CIMNE collaborate with regional council of Catalonia (Generalitat of Catalunya) to include all simulations and the resilience studies of territory in a public platform (piksel platform (https://piksel-web.cimne.com/) and create financial support mechanisms to increase the territory resilience.
As reference documentation, we include the proposal for a COUNCIL DECISION establishing the position to be taken in HELCOM and IMO concerning the designation on the Baltic Sea as Nitrogen Oxyde Emissions Control Area (NECA), 2013/0153 (NLE).
1. Context of proposal
The International Maritime Organisation (IMO) and its International Convention for the Prevention of Pollution from Ships (MARPOL, Annex VI) provide for the possibility to designate emission control areas, in order to reduce air pollution from shipping, at the request of the riparian States of the area concerned. A North American NECA has already been agreed and in the EU, a Baltic Sea NECA application is ready for submission to the IMO, while work on preparing the North Sea NECA is progressing. NECA provisions will enter into force in 2016, and will apply only to ships built after that date entering a NECA. As part of the NECA submission preparation, HELCOM performed a comprehensive analysis to estimate NOx emissions from ships operating in the Baltic and their impact.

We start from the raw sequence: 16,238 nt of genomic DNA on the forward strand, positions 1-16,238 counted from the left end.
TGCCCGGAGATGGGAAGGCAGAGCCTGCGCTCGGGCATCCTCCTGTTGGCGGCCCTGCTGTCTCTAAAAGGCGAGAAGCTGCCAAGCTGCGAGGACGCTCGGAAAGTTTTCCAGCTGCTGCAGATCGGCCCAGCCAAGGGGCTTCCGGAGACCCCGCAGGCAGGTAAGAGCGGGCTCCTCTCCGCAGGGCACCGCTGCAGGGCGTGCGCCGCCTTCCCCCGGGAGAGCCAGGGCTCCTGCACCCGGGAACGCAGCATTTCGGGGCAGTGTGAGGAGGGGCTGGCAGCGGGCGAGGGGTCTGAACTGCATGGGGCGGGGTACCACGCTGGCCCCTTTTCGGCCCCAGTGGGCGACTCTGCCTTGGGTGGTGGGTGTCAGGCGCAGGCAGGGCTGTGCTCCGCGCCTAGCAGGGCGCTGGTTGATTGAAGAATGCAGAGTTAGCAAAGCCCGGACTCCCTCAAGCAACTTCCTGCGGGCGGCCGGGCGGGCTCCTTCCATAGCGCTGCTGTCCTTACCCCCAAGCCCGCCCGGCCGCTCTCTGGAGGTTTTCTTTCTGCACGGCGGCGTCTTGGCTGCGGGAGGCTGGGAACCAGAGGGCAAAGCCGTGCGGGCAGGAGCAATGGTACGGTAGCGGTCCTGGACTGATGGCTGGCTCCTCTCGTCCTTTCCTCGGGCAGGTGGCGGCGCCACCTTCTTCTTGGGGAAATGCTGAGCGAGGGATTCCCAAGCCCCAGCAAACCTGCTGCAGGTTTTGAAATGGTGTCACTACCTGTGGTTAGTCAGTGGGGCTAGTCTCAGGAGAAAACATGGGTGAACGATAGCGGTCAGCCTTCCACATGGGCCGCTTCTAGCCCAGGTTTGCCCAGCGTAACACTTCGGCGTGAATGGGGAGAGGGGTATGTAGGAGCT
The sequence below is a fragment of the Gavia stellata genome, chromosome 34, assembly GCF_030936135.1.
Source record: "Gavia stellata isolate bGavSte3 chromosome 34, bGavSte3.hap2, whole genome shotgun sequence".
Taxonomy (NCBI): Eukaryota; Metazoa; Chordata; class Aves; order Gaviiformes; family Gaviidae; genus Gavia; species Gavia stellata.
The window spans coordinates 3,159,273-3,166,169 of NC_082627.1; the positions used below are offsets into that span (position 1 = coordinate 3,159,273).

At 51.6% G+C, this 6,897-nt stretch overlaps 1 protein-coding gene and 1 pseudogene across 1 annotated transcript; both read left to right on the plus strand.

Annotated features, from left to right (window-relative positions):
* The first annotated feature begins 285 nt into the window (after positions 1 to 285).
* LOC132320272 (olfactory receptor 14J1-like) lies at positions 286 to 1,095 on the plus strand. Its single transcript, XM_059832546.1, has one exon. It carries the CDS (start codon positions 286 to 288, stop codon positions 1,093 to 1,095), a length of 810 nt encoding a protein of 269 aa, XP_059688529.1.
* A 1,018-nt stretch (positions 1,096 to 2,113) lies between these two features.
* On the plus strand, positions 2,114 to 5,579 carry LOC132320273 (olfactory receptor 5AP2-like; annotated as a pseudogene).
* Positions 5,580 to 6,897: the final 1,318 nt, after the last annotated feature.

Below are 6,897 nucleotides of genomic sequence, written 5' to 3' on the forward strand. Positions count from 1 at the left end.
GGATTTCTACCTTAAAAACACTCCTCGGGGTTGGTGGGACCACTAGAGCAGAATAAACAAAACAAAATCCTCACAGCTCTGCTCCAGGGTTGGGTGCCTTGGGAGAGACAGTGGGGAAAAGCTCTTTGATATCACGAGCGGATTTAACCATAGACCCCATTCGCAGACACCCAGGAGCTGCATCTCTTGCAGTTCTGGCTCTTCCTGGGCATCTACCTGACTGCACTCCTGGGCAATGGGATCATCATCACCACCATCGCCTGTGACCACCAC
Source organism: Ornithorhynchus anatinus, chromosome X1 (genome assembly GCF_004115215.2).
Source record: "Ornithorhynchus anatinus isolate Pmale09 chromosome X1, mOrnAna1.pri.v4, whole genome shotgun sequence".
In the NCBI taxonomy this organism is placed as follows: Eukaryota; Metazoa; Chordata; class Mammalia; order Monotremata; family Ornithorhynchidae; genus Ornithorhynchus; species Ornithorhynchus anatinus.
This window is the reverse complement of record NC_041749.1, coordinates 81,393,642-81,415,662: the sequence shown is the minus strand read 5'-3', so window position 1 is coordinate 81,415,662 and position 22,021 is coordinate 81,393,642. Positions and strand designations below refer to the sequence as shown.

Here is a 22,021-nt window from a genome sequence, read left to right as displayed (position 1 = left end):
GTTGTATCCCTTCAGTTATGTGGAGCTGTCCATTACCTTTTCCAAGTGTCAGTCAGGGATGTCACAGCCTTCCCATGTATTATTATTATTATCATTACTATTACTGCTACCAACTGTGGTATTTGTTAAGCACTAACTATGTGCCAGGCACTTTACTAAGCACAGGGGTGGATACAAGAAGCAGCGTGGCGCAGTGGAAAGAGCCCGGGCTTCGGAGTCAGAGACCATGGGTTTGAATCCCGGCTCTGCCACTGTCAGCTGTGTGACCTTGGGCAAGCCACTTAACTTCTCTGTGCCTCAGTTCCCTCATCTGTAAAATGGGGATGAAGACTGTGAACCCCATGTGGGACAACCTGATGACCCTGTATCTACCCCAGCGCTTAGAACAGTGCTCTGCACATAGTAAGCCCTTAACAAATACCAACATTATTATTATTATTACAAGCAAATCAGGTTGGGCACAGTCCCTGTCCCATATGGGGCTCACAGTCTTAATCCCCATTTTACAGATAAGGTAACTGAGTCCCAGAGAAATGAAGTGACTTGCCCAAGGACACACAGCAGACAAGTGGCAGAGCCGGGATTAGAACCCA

The designation of the Baltic Sea as a NECA is expected to result in a reduction of 16% of NOx emissions from shipping in 2020 and 46% in 2030. It is expected that all ships will meet NECA requirements in the Baltic only around 2040-50, with a third equipped by 2030. The costs and benefits of the Baltic Sea NECA will therefore accrue gradually, due to the relatively slow replacement rate of ships, which varies by vessel type. The Baltic NECA will be an important contribution to the reduction of air pollution, especially as several Member States in the Baltic Sea region do not meet the emission standards set by the Ambient Air Quality Directive. It will in addition result in health benefits and reduced eutrophication, one of the major environmental challenges faced by the Baltic Sea, as well as a diminished acidification and ozone formation.